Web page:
Whatever questions may be raised, French and colleagues' simulations advance an important discussion and may serve as a stimulus to new investigations, both empiric and theoretical, that deal with an increasingly complex and recalcitrant problem.
1. Rothenberg RB, Potterat JJ, Brewer DD. The case against sexual transmission of HIV. Int J STD AIDS 2004; 14:784–786.
2. French K, Riley S, Garnett G. Simulations of the HIV epidemic in sub-Saharan Africa: Sexual transmission versus transmission through unsafe medical injections. Sex Transm Dis 2006; 33:127–134.
3. Baggaley R, Boily MC, White RG, et al. Systematic review of HIV-1 transmission probabilities in absence of antiretroviral therapy. London: Imperial College, 2004.
4. Gray RH, Wawer MJ, Brookmeyer R, et al. Probability of HIV-1 transmission per coital act in monogamous, heterosexual, HIV-1-discordant couples in Rakai, Uganda. Lancet 2001; 357:1149–1153.
5. Gilbert PB, McKeague IW, Eisen G, et al. Comparison of HIV-1 and HIV-2 infectivity from a prospective cohort study in Senegal. Stat Med 2003; 22:573–593.
6. Birungi H. Injections and self-help: risk and trust in Ugandan health care. Soc Sci Med 1998; 47:1455–1462.
7. Birungi H, Asiimwe D, Whyte SR. Injection Use and Practices in Uganda. Geneva: World Health Organization, 1994.
8. Jitta J, Reynolds Whyte S, et al. The availability of drugs: What does it mean in Ugandan primary care? Health Policy 2003; 65:167–179.
9. Plummer ML, Mshana G, Wamoyi J, et al. ‘The man who believed he had AIDS was cured': AIDS and sexually-transmitted infection treatment-seeking behaviour in rural Mwanza, Tanzania. AIDS Care 2006; 18:460–466.
10. Allen T. Upheaval, affliction, and health: A Uganda case study. In: Bernstein H, Crow B, Johnson H, eds. Rural Livelihoods: Crises and Responses. Oxford: Oxford University Press, 1992:217–248.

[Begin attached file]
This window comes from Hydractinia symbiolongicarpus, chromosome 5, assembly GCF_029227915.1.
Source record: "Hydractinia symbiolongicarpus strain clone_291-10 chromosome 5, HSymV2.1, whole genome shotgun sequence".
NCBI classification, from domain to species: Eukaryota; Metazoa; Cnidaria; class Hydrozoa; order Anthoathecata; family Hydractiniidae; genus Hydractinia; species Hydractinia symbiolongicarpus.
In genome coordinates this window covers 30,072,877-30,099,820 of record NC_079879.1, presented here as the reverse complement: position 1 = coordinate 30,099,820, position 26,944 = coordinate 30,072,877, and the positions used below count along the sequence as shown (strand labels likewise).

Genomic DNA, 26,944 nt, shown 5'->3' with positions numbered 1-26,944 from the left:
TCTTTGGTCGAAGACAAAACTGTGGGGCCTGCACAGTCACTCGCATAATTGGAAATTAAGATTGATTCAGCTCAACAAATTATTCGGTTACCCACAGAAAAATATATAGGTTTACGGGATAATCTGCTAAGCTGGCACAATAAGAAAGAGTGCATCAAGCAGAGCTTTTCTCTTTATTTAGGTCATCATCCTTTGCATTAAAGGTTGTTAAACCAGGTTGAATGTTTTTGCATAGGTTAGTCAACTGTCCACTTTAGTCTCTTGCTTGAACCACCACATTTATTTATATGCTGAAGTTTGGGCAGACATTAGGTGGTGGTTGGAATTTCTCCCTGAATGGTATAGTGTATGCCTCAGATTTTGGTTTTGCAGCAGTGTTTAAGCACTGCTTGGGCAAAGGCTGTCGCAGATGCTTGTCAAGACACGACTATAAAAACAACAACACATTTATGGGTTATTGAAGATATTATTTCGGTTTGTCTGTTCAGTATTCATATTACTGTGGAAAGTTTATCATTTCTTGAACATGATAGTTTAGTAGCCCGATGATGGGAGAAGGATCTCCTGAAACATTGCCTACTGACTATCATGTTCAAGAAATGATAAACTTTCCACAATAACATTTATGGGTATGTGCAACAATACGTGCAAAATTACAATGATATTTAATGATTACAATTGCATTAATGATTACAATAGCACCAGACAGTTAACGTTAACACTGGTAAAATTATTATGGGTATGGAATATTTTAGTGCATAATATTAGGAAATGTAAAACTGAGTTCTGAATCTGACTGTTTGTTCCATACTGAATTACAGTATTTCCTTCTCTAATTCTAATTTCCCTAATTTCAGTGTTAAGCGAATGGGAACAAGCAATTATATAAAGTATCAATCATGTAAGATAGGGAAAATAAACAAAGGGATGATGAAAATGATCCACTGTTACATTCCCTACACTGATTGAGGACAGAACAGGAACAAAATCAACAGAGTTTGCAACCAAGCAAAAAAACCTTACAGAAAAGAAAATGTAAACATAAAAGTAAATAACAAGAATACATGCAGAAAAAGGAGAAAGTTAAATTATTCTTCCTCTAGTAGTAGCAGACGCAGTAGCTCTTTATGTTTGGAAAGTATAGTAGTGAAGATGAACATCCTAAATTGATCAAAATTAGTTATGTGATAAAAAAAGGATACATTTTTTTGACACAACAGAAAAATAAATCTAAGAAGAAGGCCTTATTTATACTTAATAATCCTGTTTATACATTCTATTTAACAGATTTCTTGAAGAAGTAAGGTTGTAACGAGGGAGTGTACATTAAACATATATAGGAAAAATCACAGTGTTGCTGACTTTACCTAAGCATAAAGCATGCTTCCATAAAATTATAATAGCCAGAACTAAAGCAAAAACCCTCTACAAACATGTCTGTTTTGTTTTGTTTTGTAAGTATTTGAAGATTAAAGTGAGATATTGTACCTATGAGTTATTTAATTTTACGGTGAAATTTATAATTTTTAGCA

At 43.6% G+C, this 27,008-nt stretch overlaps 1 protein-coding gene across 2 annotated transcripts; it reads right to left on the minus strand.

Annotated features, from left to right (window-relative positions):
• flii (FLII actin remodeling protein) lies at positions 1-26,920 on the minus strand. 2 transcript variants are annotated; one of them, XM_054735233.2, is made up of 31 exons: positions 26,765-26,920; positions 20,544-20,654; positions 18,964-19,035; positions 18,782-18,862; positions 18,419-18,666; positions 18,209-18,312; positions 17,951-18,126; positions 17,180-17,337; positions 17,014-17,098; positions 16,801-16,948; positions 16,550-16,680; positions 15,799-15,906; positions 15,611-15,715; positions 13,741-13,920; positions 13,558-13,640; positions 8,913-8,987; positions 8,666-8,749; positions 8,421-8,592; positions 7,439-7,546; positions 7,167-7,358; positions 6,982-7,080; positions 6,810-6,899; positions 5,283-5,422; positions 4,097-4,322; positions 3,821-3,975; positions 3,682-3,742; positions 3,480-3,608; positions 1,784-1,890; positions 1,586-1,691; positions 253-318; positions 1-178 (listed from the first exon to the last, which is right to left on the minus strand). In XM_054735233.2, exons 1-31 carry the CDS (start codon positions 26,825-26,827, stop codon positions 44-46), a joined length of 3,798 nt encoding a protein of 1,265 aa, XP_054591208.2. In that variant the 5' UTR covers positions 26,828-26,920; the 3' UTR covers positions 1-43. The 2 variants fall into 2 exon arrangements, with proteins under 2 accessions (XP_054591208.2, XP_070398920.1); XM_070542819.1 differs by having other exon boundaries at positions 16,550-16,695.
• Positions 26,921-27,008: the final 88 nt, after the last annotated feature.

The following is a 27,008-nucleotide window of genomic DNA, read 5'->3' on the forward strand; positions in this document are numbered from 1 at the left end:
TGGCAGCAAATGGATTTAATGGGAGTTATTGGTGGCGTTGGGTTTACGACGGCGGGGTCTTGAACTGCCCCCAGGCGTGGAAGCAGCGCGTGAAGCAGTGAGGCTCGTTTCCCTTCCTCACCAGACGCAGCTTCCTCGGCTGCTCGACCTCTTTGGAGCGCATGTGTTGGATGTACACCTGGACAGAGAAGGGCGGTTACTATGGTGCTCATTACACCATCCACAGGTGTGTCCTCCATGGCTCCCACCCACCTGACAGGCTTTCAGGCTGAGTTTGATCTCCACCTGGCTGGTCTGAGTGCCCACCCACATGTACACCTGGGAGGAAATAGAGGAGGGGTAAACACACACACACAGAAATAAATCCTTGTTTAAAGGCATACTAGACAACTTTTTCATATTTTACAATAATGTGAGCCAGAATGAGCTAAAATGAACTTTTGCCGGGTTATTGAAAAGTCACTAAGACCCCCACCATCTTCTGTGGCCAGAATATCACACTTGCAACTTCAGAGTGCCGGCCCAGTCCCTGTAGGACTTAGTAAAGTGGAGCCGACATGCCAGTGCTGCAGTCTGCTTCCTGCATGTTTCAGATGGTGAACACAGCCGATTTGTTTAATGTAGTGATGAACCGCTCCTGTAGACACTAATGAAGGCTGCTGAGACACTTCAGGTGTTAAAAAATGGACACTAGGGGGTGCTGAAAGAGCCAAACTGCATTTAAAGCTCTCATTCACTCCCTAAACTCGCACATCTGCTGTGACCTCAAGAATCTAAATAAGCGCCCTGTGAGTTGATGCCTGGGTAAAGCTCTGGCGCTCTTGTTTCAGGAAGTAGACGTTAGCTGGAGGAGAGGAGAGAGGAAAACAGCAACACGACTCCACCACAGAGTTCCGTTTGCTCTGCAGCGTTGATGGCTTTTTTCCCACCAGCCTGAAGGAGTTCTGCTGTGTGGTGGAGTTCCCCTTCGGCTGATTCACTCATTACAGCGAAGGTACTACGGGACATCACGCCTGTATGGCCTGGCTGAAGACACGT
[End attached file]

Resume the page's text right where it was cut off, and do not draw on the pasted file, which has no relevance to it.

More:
11. Marburg haemorrhagic fever, Angola. Wkly Epidemiol Rec 2005; 80:158–159.
12. Trask SA, Derdeyn CA, Fideli U, et al. Molecular epidemiology of human immunodeficiency virus type 1 transmission in a heterosexual cohort of discordant couples in Zambia. J Virol 2002; 76:397–405.
13. Garnett GP, Anderson RM. Factors controlling the spread of HIV in heterosexual communities in developing countries: Patterns of mixing between different age and sexual activity classes. Philos Trans R Soc Lond B Biol Sci 1993; 342:137–159.
14. Garnett GP, Gregson S. Monitoring the course of the HIV-1 epidemic: The influence of patterns of fertility on HIV-1 prevalence estimates. Math Pop Stud 2000; 8:251–277.
15. Carael M, Cleland J, Deheneffe JC, et al. Sexual behavior in developing countries: Implications for HIV control. AIDS 1995; 9:1171–1175.
16. Ferry B, Carael M, Buve A, et al. Comparison of key parameters of sexual behaviour in four African urban populations with different levels of HIV infection. AIDS 2001; 15(suppl 4):S41–50.
17. Gisselquist D, Upham G, Potterat JJ. Transmission efficiency of HIV through injections and other medical procedures: Evidence, estimates, and unfinished business. Infect Control Hosp Epidemiol 2006; 27:944–952.
18. Baggaley RF, Boily MC, White RG, et al. Risk of HIV-1 transmission for parenteral exposure and blood transfusion: A systematic review and meta-analysis. AIDS 2006; 20:805–812.
19. Priddy F, Tesfaye F, Mengistu Y, et al. Potential for medical transmission of HIV in Ethiopia. AIDS 2005; 19:348–350.